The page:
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Article: 1314
From: Diffenderfer, Randy
Date: 2006-11-30 10:48:14 -0500
Subject: Re: [SPAM] White list this list...

Removal...........: milters-request@milter.info?subject=remove
More information..: http://www.milter.info/#Support

You might consider getting the list manager folks to update their

RFC 2369 & 2919 describe standards track mailing list headers...

-----Original Message-----
From: milters-bounce@milter.info [mailto:milters-bounce@milter.info] On
Behalf Of Anthony Howe
Sent: Thursday, November 30, 2006 4:01 AM
To: milters@milter.info
Subject: [milters] Re: [SPAM] White list this list...

Removal...........: milters-request@milter.info?subject=remove
More information..: http://www.milter.info/#Support

Grant Taylor wrote:
> On 11/21/06 02:35, Anthony Howe wrote:
>> I've noticed several members of this list appear in the daily MLM 
>> bounce reports I get. The MLM is set to a low bounce threshold before

>> it auto-unsubscribes a user. Since this list talks about anti-spam 
>> tools and thus may make reference to spammy looking examples and test

>> cases etc. users should white list this mailing list through their 
>> spam filters.
> What address should be white listed?  According to the headers each 
> message comes from the original senders email address.  According to 
> MTA logs, the message is from "milters-bounce@milter.info".

You want to white list the SMTP envelope address in Sendmail:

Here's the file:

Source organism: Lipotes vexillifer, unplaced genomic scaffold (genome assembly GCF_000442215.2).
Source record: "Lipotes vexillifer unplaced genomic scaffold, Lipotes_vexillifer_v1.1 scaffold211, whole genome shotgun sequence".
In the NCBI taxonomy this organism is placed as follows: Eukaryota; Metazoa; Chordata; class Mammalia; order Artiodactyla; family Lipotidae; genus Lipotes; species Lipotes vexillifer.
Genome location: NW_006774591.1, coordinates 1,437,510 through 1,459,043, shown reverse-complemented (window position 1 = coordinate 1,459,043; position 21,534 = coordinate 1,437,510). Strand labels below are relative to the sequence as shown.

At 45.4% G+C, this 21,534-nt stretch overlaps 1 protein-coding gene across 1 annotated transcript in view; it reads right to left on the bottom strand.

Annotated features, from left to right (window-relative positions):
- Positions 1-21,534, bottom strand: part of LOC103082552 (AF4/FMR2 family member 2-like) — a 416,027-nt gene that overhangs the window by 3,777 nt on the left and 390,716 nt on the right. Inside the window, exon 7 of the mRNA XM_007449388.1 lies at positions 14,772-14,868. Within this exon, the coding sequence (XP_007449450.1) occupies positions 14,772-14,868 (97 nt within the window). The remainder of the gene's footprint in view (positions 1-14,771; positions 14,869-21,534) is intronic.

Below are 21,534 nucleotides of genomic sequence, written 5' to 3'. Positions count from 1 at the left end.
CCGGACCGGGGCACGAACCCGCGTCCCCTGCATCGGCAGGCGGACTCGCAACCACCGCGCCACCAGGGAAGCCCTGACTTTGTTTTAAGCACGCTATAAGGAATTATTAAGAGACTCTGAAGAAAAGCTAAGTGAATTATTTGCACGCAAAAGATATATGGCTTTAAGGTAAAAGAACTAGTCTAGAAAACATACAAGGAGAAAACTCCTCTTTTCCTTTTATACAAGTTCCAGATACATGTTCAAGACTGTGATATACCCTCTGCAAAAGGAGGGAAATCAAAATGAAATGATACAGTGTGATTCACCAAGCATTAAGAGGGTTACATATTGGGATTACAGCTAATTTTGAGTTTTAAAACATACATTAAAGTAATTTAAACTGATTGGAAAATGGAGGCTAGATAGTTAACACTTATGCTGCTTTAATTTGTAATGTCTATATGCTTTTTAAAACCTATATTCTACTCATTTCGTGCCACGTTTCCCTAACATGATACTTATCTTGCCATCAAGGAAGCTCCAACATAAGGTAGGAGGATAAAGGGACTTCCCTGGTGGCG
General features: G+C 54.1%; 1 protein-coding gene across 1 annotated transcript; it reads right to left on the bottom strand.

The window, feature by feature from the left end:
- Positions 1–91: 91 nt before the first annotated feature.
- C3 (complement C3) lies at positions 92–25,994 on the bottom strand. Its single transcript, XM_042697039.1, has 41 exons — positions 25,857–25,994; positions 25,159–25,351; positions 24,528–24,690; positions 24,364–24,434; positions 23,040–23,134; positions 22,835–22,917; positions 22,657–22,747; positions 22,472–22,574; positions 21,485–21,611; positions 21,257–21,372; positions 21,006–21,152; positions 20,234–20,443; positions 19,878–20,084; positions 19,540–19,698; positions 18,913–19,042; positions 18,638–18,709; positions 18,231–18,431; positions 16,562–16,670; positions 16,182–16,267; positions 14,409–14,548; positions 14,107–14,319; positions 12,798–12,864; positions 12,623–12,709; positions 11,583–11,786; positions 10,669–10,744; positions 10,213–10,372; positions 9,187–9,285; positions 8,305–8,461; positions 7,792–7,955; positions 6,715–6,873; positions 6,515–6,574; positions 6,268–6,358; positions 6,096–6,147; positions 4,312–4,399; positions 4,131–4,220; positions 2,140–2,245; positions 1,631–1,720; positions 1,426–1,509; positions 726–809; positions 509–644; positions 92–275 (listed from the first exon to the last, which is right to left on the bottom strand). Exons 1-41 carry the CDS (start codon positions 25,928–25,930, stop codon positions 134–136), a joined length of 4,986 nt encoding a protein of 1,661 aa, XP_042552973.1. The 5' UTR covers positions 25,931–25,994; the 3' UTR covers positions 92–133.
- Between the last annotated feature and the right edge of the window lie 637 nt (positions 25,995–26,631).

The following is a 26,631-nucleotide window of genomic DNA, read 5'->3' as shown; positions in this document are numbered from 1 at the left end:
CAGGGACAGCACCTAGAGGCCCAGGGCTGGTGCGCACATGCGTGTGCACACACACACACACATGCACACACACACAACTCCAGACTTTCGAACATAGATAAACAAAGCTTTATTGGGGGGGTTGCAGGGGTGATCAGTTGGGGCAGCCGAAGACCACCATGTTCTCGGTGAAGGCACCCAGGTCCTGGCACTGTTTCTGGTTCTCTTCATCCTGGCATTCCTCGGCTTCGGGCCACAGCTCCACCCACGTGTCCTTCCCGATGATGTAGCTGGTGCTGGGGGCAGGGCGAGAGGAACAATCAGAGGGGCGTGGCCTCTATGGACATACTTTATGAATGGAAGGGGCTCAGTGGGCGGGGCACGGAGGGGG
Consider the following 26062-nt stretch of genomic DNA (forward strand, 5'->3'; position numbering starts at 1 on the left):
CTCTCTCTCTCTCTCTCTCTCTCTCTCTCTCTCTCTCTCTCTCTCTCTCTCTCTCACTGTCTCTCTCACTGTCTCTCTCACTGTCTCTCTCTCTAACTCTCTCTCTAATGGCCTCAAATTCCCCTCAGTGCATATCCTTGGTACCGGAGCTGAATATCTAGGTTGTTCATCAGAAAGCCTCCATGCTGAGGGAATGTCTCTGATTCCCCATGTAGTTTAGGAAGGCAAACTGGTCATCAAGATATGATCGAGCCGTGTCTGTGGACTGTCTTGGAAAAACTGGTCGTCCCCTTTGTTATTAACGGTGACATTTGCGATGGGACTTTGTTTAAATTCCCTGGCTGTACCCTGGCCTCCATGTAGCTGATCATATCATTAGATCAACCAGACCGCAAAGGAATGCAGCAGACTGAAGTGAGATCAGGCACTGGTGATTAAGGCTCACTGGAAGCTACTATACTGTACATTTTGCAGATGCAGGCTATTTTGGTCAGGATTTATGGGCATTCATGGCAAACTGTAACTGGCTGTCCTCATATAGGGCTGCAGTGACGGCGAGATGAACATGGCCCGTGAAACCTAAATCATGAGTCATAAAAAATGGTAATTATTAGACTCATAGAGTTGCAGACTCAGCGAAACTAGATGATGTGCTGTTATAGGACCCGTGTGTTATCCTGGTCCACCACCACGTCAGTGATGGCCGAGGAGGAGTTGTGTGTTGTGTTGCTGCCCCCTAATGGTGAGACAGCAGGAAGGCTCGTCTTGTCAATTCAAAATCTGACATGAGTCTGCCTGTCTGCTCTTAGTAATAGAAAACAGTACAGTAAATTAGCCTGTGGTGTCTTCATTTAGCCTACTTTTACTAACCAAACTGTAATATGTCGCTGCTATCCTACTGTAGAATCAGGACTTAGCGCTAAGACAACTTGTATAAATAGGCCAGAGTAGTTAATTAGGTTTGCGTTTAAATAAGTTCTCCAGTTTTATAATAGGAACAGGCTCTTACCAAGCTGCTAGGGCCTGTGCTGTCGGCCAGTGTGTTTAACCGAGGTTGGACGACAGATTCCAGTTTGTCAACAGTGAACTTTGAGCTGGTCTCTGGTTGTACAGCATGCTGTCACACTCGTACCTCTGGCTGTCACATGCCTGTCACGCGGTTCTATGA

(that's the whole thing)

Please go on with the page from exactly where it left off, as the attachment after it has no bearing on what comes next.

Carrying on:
From:milters-bounce@milter.info		OK
	From:milter.info			OK

In SpamAssassin you'll probably also want:

	whitelist_from milters-bounce@milter.info
	whitelist_from *@milter.info

> Is there a reason why the messages in to the mailing list are not 
> cleaned up a bit as far as removing (unneeded) headers?

Huh? What you mean? What headers are unwanted? I use Ecartis MLM, which 
typically doesn't alter many headers and added the X-List-* headers.

> Is there a reason why the message is not cleaned up to appear to be 
> directly from the mailing list manager verses maintaining the original

> received headers?  Specifically, when I send this message, it will 
> appear as if your server is sending messages from my domain, which my 
> SPF records indicate that your server is not authorized to do.

How are you performing the SPF checks? milter-spiff or SpamAssassin 
test/plugin? Here are the headers from your post with my comments [ACH] 

Return-Path: <milters-bounce@milter.info>

[ACH]	Sendmail inserted envelope sender. SPF should be using
	this address in combination with the Received header below.
	The SPF domain to check is "milter.info"

	root@mx# dig +short txt milter.info
	"v=spf1 redirect=snert.net"
	root@mx# dig +short txt snert.net
	"v=spf1 ip4: ip4: mx -all"

Received: from mx.snert.net (localhost.snert.net [])
	by mx.snert.net (8.13.8/8.13.8) with ESMTP id kAU7HiYV026686;
	Thu, 30 Nov 2006 08:17:45 +0100 (CET)

[ACH]	The HELO and IP information found in the above Received header
	should be the info used for SPF. How that information is found
	depends on who is doing the SPF checking. milter-spiff has this
	information at hand, while SpamAssassin would have to dig for
	it and be sure to select the correct received header. Now the
	example here might not be the best, since Ecartis is delivering
	to my account on the same machine via localhost.

Received: with ECARTIS (v1.0.0; list milters); Thu, 30 Nov 2006 08:15:49